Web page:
Unalaska Holds Firm, Demanding Congress Restrict Fishermen's Finest Trawler
The Unalaska City Council is standing by its request that Congress place restrictions on a troubled factory trawler commissioned by Fishermen’s Finest.
The company urged councilors earlier this month to rescind a letter they sent to Alaska’s Congressional delegation.
But councilors stood firm on Tuesday, arguing that sideboards must be imposed on the catcher-processor America's Finest.
Without restrictions, Vice Mayor Dennis Robinson said the vessel could stay offshore and swipe profitable cod deliveries that should go to Unalaska's shoreside processing plants.
"The shore sector is the lifeblood of this community," said Robinson. "Without them, we wouldn't be [expanding the] library. We wouldn't be doing the stuff that we're able to do."
The rest of the council agreed after an hour of testimony dominated by representatives from shoreside fish processors.
UniSea President Tom Enlow said he's sympathetic to the situation in Anacortes, Washington, where America's Finest sits unfinished in a shipyard. The vessel can't get in the water until Congress waives a construction mistake that broke federal law.
But Enlow said Fishermen's Finest shouldn't blame the hold-up on Unalaska's demand for sideboards.
"We don't have any quarrel with the Dakota Creek shipyard or the fine city of Anacortes," said Enlow. "It's about the migration of cod that's been processed historically by shoreside plants in Unalaska, Akutan, and King Cove — moving offshore to factory trawlers that are acting as motherships."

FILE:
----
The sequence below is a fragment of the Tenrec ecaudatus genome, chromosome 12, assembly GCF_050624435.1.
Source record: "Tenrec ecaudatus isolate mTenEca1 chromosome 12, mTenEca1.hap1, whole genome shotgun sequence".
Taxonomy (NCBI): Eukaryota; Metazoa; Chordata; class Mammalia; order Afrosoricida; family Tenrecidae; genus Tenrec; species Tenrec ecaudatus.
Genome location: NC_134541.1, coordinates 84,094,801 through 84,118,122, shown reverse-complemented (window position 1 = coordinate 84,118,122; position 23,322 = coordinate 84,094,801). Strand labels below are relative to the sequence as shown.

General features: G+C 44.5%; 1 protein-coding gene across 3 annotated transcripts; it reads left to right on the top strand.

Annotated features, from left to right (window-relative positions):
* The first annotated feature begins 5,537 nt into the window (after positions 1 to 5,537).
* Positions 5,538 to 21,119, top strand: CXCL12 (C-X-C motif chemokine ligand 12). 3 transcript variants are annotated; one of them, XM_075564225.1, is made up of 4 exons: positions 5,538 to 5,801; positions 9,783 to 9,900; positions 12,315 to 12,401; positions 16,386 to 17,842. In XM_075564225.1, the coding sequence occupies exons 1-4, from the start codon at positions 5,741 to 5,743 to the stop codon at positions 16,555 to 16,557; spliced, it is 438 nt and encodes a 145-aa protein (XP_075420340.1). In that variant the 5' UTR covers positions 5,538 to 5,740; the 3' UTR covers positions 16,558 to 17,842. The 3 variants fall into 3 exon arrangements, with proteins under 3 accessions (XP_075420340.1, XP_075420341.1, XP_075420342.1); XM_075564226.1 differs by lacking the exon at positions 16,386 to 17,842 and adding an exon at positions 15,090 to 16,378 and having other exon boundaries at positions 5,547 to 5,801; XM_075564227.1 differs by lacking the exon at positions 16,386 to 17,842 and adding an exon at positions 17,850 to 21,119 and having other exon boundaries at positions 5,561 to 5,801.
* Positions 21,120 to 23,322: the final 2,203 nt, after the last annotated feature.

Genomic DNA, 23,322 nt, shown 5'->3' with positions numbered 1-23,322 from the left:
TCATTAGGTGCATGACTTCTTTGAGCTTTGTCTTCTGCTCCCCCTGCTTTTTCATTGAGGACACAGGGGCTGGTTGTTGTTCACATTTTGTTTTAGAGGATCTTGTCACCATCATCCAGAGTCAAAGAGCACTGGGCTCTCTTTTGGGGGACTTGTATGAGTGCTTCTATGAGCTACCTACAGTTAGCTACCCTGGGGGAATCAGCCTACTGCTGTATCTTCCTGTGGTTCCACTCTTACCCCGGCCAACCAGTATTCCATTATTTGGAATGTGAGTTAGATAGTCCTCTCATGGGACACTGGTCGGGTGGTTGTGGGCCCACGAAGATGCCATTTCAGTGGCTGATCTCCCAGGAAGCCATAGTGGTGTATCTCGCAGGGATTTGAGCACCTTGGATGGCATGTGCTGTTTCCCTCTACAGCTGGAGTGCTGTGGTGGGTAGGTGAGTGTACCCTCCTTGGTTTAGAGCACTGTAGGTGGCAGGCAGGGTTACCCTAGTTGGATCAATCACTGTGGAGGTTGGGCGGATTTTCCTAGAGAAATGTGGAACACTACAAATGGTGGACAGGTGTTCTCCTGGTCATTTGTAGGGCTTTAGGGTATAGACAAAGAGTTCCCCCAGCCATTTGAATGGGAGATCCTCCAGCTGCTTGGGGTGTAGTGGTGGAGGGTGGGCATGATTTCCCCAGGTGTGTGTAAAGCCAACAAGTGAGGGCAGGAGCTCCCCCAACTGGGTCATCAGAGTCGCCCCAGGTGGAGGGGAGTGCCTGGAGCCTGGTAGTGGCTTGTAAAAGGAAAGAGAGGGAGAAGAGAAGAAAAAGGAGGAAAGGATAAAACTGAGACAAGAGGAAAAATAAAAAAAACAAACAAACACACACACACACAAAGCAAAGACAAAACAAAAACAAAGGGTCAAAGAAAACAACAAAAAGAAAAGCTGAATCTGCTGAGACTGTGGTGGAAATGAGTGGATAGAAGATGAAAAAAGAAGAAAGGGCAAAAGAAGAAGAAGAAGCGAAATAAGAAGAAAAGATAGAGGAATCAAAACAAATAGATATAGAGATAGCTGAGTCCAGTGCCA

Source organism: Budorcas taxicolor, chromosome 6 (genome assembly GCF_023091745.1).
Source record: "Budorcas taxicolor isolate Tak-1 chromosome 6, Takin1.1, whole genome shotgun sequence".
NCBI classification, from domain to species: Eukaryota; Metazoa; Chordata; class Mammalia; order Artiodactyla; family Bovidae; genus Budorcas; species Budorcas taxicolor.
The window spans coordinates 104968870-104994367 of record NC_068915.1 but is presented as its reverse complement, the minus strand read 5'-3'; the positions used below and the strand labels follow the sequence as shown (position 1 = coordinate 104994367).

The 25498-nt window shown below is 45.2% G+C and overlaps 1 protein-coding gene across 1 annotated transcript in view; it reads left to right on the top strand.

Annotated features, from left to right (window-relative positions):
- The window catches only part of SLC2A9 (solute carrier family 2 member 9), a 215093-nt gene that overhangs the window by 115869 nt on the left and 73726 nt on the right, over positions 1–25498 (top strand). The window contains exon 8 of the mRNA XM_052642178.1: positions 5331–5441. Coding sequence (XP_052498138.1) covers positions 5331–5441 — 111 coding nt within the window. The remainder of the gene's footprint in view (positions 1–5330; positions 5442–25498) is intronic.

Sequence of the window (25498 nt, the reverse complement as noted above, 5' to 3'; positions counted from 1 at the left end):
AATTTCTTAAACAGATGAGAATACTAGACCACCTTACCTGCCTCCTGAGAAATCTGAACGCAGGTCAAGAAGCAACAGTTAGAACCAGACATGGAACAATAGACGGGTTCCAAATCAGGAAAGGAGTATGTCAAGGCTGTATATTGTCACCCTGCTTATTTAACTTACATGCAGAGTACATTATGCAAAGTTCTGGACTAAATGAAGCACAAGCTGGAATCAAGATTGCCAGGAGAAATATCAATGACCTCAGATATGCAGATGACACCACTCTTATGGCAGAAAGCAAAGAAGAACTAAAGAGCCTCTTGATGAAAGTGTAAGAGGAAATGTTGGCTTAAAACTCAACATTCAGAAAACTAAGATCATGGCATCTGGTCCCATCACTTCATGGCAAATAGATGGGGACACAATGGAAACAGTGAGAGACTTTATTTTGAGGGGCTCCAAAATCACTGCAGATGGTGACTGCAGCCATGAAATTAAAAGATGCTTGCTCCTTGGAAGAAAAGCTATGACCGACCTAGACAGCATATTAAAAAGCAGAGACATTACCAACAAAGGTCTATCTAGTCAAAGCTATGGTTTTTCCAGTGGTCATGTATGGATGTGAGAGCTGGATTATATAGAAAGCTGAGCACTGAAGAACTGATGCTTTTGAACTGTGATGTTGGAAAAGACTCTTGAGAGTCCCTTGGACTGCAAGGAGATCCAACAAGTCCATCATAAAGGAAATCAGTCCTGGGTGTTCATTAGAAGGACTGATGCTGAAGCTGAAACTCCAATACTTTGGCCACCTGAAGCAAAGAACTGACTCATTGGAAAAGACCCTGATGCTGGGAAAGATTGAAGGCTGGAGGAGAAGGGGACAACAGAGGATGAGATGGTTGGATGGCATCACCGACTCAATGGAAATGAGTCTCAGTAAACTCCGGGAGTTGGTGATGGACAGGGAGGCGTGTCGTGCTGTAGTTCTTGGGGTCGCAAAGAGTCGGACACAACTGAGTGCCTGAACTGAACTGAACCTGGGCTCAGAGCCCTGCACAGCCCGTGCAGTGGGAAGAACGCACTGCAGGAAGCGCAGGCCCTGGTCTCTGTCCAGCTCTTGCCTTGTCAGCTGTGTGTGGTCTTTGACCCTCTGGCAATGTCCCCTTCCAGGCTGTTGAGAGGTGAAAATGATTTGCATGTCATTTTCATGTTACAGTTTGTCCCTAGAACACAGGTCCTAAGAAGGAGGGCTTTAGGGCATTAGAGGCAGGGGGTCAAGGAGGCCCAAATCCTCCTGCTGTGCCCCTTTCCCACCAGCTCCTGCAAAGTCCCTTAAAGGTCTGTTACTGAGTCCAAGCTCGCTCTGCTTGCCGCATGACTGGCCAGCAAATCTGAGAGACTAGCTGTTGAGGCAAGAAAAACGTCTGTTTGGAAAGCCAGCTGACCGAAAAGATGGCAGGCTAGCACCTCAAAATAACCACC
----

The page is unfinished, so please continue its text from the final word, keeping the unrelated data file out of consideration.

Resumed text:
Representatives from the Trident, Alyeska, and Westward Seafoods plants said the amount of cod claimed by catcher-processors has increased sixfold since 2016. That's meant less revenue for their companies and fewer hours for their workers.
Mike Horn of Sundance Stevedoring made the only argument in favor of Fishermen's Finest. He said the company's fleet isn't responsible for the rise of factory trawlers.
"These vessels are not designed as motherships," said Horn. "They make their money fishing."
That didn't sway councilors. None of them proposed changing or retracting their letter.
"If Fishermen's Finest isn't planning on using this vessel as a mothership, then what difference would it make whether it has sideboards or not?" asked Councilor James Fitch.
U.S. Senator Dan Sullivan of Alaska is negotiating the Congressional waiver and sideboard requests with U.S. Senator Maria Cantwell of Washington.
Mayor Frank Kelty said he expects a decision soon on the specific issues raised by America's Finest. But it's likely the North Pacific Fishery Management Council will have to grapple with larger concerns about cod allocations and motherships in the future.